Ted Holt explains how to use the trim, type-conversion, and case-conversion functions in your IBM i CL programs
Editor's note: This article is excerpted from chapter 4 of Complete CL: Sixth Edition.
This article explains some of the various manipulations you can perform in CL to combine two or more constant or variable values: specifically, the trim, type-conversion, and case-conversion functions.
Use the three trim functions to retrieve the values of CL character variables with one or more leading or trailing characters removed. These functions do not modify the variable to which they refer. They merely retrieve a value and return it to the invoking operation.
There are three functions in this group:
- %TRIM: remove leading and trailing characters
- %TRIML: remove leading (leftmost) characters
- %TRIMR: remove trailing (rightmost) characters
The trim functions accept two parameters. The first, which is required, is a CL variable from which data is to be copied. The second one contains one or more characters that are to be removed from the value. This parameter is optional and defaults to a blank character.
The example in Figure 1 fuses the %TRIMR function to build a qualified filename from separate file and library names. It removes trailing blanks from the value of the library name, concatenates a slash separator, and adds the simple filename.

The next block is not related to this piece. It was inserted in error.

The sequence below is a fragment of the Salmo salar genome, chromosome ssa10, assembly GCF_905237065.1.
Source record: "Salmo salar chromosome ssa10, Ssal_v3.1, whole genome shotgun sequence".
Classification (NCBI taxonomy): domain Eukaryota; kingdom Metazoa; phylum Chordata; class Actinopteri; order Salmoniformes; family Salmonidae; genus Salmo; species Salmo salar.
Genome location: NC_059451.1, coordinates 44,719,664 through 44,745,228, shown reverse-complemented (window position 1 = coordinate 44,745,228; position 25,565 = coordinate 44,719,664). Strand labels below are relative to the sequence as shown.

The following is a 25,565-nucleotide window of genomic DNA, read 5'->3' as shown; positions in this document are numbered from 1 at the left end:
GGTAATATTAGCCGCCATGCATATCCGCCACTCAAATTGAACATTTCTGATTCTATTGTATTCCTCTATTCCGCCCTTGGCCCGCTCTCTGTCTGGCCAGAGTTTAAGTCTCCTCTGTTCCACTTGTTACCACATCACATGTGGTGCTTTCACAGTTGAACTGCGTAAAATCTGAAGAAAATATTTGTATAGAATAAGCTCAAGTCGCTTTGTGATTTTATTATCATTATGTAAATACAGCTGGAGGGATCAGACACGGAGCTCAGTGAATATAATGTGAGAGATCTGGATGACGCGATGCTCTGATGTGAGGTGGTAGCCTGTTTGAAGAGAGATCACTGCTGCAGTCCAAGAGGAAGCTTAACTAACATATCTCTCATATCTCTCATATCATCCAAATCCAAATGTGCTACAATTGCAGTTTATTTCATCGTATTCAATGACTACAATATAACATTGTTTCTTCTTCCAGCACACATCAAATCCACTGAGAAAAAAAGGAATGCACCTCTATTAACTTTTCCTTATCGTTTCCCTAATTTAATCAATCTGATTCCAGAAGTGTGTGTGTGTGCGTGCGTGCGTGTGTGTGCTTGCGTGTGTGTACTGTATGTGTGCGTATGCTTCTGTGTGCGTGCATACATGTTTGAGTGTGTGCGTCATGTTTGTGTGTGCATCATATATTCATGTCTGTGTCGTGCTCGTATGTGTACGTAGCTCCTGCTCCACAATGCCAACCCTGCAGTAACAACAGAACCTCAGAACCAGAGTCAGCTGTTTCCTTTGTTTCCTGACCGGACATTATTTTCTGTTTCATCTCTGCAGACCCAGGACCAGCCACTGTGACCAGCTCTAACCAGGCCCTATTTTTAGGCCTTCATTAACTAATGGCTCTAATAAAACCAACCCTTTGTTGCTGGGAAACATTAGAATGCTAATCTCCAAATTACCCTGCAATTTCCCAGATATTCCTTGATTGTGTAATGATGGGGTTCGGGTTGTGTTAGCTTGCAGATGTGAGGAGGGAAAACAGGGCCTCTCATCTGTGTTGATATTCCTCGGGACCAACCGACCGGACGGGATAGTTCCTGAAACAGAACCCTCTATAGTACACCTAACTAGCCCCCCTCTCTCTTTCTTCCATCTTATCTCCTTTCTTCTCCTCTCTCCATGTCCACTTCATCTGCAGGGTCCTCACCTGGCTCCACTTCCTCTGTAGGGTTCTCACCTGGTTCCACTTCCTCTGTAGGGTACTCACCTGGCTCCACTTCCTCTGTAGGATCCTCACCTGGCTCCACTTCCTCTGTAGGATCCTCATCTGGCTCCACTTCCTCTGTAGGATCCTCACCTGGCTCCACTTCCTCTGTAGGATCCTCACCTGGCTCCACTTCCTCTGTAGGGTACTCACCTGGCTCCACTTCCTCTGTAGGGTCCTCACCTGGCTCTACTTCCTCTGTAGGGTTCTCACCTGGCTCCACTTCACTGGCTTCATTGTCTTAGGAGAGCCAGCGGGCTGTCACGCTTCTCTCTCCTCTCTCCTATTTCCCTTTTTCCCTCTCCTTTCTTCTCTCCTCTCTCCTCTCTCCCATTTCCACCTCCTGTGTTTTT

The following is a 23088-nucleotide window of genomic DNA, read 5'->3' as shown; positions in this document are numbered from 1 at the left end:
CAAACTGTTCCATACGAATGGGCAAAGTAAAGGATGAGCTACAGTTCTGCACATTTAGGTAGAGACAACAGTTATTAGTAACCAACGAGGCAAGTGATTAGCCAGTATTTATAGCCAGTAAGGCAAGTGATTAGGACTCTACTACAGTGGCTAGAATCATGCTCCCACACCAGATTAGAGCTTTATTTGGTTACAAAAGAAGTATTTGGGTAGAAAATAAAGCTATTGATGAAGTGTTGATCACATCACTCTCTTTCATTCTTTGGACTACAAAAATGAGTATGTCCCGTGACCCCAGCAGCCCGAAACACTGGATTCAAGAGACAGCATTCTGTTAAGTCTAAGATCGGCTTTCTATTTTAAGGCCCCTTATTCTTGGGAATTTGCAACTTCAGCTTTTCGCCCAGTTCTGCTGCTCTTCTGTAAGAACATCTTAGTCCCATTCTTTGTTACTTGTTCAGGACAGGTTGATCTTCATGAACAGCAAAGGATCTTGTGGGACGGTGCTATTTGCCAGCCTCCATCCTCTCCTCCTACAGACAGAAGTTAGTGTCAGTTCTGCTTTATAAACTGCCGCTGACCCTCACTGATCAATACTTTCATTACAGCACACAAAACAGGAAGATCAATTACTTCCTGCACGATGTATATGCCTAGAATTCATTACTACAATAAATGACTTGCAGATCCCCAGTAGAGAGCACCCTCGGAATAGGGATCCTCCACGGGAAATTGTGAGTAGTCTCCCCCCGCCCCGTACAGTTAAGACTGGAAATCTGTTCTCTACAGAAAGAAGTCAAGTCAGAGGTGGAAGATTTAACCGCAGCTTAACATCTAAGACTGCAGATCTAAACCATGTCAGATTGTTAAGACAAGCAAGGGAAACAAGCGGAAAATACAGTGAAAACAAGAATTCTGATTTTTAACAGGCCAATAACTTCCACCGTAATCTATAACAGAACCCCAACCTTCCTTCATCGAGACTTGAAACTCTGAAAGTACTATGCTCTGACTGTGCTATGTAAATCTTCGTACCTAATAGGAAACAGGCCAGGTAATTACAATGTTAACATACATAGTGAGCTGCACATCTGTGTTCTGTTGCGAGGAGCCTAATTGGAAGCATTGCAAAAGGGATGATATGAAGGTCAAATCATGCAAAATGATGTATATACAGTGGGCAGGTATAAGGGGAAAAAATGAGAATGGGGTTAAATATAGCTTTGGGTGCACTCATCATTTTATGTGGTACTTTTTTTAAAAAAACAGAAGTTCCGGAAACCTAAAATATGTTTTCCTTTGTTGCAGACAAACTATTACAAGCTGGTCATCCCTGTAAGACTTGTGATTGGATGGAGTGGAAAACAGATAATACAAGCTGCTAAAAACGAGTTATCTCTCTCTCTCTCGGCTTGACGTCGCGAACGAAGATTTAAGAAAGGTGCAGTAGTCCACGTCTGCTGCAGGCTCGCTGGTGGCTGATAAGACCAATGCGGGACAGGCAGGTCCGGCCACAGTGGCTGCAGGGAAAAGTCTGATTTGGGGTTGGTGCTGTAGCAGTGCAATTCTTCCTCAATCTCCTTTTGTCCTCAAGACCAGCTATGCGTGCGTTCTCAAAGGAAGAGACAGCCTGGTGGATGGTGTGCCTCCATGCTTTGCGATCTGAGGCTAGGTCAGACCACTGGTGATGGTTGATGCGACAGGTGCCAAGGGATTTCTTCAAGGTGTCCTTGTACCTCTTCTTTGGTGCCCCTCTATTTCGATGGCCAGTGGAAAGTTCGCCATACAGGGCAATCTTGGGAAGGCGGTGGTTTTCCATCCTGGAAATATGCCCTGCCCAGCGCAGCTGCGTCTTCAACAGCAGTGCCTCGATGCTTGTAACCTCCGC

Figure 1: The TRIM function, used to remove undesirable blanks from the last name
The case-conversion functions, %UPPER and %LOWER, return the value of a character value in either upper case or lower case. Like other functions, these functions do not modify the variable to which they refer, but return a value.
Figure 2 contains pieces of a batch job stream. Assume that the operator has been asked whether the job should continue or not. To indicate that the job should continue, the operator must enter the word "yes". The CHGVAR command converts the operator's reply to upper case so that the operator can enter the response in all upper case, all lower case, or mixed case. That is, regardless of the case of the operator's response, the IF will not terminate the procedure if the operator enters the word "yes", regardless of case.
Figure 2: The UPPER function, which eliminates the need to test for lower case and mixed case
It is possible to store data of any character set in a character variable. The %UPPER and %LOWER functions cannot properly capitalize data without knowing which character set the data is stored under. For this reason, these functions permit the CCSID of the data to be specified in a second parameter. The default value of this parameter is zero, which means the data is stored under the job's CCSID.
CL has a useful set of functions that convert data from one type to another.
- %CHAR: convert to character
- %DEC: convert to packed decimal
- %INT: convert to signed integer
- %UINT: convert to unsigned integer
%CHAR returns the character representation of any type of data. It accepts one argument: the value to be converted to character.
The code snippet in Figure 3 illustrates the use of %CHAR to convert a decimal number. This program calls program POST120, which applies some sort of batched updates to a database. POST120 returns the number of updates through packed decimal variable &UpdateCt (update counter). If no updates occurred, there is no need to continue, and control returns to the calling program. If at least one update was applied, this CL procedure uses the SNDPGMMSG (Send Program Message) command to write a message to the job log and continues with other processing.